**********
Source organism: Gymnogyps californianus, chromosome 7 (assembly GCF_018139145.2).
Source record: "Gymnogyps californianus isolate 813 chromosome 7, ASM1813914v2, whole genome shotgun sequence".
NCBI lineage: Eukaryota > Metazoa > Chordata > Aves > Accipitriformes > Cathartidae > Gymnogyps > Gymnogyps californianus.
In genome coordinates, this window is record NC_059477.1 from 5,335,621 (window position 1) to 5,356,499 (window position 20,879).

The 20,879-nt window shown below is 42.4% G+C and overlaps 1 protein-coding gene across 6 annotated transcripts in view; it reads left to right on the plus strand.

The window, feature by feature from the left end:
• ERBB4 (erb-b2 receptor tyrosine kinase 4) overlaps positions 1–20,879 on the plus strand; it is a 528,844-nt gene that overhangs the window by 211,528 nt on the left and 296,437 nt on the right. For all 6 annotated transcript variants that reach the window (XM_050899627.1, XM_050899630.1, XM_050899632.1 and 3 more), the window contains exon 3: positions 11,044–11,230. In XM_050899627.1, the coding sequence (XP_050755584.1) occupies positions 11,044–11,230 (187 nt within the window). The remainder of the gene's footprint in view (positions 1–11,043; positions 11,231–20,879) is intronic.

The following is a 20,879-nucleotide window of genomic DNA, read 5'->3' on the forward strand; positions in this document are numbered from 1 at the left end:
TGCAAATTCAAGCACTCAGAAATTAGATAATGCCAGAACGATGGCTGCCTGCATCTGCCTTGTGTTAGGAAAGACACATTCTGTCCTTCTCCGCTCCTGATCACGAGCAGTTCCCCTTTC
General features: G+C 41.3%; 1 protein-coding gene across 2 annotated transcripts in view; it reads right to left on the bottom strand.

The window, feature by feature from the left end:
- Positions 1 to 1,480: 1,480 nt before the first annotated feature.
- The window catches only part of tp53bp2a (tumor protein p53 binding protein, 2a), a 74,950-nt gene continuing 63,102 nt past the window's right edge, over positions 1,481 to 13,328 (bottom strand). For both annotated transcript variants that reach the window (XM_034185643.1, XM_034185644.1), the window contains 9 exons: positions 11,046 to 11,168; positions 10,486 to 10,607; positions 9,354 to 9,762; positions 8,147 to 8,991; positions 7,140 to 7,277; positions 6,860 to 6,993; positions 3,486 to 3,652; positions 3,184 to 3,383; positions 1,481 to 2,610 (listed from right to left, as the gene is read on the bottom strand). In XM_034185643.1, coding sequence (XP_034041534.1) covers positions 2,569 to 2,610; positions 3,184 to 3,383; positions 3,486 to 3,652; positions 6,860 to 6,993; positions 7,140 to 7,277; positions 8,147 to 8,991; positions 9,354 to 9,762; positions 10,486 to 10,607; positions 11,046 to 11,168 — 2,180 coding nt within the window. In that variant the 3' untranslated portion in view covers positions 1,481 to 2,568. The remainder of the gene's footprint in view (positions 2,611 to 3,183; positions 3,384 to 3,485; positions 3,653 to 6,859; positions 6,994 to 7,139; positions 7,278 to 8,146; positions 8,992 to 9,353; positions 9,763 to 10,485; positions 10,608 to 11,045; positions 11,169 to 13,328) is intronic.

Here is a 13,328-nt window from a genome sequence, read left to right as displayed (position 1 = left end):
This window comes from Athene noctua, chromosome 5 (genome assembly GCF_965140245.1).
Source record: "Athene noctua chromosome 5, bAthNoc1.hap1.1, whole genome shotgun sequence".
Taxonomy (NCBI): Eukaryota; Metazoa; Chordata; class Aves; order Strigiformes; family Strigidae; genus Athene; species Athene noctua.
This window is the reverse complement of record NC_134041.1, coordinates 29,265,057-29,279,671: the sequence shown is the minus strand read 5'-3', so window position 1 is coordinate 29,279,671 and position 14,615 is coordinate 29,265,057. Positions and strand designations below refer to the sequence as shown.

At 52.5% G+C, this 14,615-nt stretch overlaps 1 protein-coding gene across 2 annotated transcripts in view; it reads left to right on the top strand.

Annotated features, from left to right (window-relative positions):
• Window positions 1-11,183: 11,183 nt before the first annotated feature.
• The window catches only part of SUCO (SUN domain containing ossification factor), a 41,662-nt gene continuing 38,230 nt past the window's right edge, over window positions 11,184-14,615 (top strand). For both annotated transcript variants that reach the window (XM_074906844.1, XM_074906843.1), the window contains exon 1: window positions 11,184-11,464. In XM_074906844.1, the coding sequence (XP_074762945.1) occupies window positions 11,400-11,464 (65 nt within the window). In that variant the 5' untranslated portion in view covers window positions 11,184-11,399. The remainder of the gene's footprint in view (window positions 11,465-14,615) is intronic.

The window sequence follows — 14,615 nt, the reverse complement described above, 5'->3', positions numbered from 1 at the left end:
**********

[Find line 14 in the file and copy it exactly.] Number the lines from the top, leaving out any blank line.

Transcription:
Here is a 13,328-nt window from a genome sequence, read left to right as displayed (position 1 = left end):